If you watch a sport long enough, people come and go. Racing is no different; in the dozen or so years I’ve covered the NASCAR, drivers have entered this realm and left it – some with fanfare, many with barely a whisper. Some I’ve gotten to know over the years, others not as much. The list of “whatever happened to that guy” and “hey, remember him? I liked him; he had some talent” grows longer each year, and it’s all part of the ebb and flow of a sport that by nature is generally a young man’s game. This year, Jeff Gordon will make his exit, taking with him one of the finest legacies a driver has ever created. He’ll be missed; he was the best of an era that we’ll never see again. Others will enter the sport not to take his place but to carve out their own. It’s just how it works. Ebb and flow.
Except this time, it’s personal.
When the engines quiet and the air stills at Iowa Speedway Saturday night, longtime driver Kenny Wallace will climb from his racecar one more time. He’s got a good ride for this race, a Joe Gibbs car, one of the best, and I’m glad. He’s had some pretty good cars in his career as well as some pretty bad ones, and this is one of the best. He’ll do right by that team if he possibly can.
I’ve been writing about Kenny as long as I’ve been writing about NASCAR. I knew him, through mutual friends, for a few years before that. Because a friend was handling his website at the time and needed a writer, I began writing about NASCAR. So I suppose you could say this is all Kenny Wallace’s fault.
Through that site, I made some friends, many of them still friends today. A couple of them are responsible for me sending in an audition to Frontstretch all those years ago. We traveled together to some races. We had a chat room (remember those?) on Kenny’s site at the time, with Monday night chats on all things racing (and otherwise). When logging in, you had to choose a simple icon. I chose, for some reason, a pair of lips. Those lips had attitude. For some reason (insert innocent whistle here), those lips became synonymous with me to everyone. The first time we met at a race, the rest of the group greeted me with a sign, as people who haven’t met sometimes do in airports. Except it didn’t have my name. Oh, no. It had those lips. Someone dubbed me the Official Lips of KennyWallace.com. It stuck for years.
I talked to Kenny weekly for 10 seasons. We talked about the most recent race and previewed the next one, along with some insider stories for fans. After the good races and the bad, the highs and the heartbreaks. He ran for some good teams and some not-so-good, had very good cars and ones that couldn’t compete. He never complained and always pointed out the bright spots of the weekend with a smile. His fans believed because Kenny made them believe.
There were times when we all felt like the next win was just around the corner and years when it was a struggle to find the bright spots some weeks. There were a lot of laughs and lots of frustration. I got to know Kenny’s family as well as the family from the website. Dale, our webmaster, pretty much is family, kind of like the older brother I never had. He and Kenny together made two of them sometimes.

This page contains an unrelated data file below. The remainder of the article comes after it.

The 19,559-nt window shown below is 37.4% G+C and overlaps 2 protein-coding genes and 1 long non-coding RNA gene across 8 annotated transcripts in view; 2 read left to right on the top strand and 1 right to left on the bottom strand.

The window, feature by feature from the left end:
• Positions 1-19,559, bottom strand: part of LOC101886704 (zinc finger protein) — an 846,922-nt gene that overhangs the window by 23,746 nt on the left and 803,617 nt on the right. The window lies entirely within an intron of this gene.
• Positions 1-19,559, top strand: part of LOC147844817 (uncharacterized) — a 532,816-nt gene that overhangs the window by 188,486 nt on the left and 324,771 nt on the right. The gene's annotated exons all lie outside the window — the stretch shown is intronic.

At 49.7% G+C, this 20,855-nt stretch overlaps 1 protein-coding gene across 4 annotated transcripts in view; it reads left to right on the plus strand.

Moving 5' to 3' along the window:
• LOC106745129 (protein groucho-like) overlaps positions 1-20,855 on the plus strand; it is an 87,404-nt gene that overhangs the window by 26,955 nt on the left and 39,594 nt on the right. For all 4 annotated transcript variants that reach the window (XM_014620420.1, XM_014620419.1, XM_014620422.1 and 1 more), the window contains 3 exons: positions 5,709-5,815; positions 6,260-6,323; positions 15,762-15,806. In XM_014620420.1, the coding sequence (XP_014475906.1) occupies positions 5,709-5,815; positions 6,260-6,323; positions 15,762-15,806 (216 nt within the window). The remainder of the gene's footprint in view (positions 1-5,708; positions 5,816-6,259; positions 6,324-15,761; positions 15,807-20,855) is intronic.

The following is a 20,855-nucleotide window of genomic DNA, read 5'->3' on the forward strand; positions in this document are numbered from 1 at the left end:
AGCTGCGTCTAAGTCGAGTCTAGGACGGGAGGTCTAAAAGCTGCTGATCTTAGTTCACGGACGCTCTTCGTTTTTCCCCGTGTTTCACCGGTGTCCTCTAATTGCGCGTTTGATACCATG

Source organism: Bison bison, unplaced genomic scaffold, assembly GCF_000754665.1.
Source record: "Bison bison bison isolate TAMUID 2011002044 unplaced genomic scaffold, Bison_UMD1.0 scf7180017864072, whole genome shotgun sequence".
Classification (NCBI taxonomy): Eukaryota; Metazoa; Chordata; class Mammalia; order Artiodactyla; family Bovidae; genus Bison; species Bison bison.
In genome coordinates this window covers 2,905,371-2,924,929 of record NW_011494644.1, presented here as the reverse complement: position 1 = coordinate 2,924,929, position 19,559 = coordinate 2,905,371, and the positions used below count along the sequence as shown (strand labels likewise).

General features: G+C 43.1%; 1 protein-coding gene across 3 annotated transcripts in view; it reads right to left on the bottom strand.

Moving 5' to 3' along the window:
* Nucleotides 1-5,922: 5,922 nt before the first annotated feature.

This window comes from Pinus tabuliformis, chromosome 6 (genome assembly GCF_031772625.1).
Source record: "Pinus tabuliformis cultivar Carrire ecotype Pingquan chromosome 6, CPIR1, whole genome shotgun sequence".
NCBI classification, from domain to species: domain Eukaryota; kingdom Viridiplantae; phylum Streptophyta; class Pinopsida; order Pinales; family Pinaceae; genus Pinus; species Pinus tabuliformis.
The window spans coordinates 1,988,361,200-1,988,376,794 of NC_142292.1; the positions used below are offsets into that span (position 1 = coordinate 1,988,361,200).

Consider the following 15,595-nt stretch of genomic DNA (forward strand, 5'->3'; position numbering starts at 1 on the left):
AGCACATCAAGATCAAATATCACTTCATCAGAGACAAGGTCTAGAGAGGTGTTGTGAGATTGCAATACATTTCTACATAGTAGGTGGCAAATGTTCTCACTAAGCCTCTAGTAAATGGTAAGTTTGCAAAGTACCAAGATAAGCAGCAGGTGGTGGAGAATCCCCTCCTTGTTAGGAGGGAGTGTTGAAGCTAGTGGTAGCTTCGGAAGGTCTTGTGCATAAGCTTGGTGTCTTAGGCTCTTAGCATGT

It was sometimes frustrating when times were lean, but it was always fun. Take Daytona. Kenny ran the 24 Hours of Daytona race a few years back. A few of us were invited along. We met in Daytona Beach the night before the race at a sponsor dinner to kick off the weekend festivities. The rest of the group had gotten together at the track earlier in the day; I was the last to arrive so hadn’t seen Kenny yet. We got to the dinner first, as he had team obligations at the track. I happened to be seated with my back to the room, in between the others, and we were talking and having a drink and generally enjoying the evening. The next thing I knew, Kenny came up behind me, grabbed both my wrists and sang, out loud, the theme song from Barney, while waving my hands around like I was conducting an imaginary band. Yeah, that really happened.
(Incidentally, 24 straight hours of racing isn’t quite as awesome as it sounds. The company was great, but there’s only so much racing you can take. I took it by about 3 a.m. But the trip was fantastic. There was mini-golf. With actual alligators.)
Kenny was also one of the first people to call me after I won my first NMPA award. He’s given me advice, some very good and some really bad (good advice rarely comes at 3 a.m. after about a million hours of racing), and called me when he knew I was having a rough time. Dale and I traveled to Texas when he broke the record for starts in the Xfinity Series. A few of us went to St. Louis for an anniversary party. Those moments, much more than most of the ones on the track are what I remember about the last dozen years. During it all, I became a better writer, learned, spent more and more time in the sport.
The ebb and flow continues. This is, after all, a young man’s game. Kenny spends his racing time on dirt these days. I see him at the track from time to time; I always get a hug and some kind words. I know I’ve thanked him, over the years, and I hope he does know how grateful I really am, for everything, and especially for getting to do this. I’ll miss seeing him on the track when I’m covering the races, because he’s been a part of NASCAR since the first day I watched a race. He let me be a part of it. So this is all his fault.
Thank, you, Kenny Wallace, for everything.
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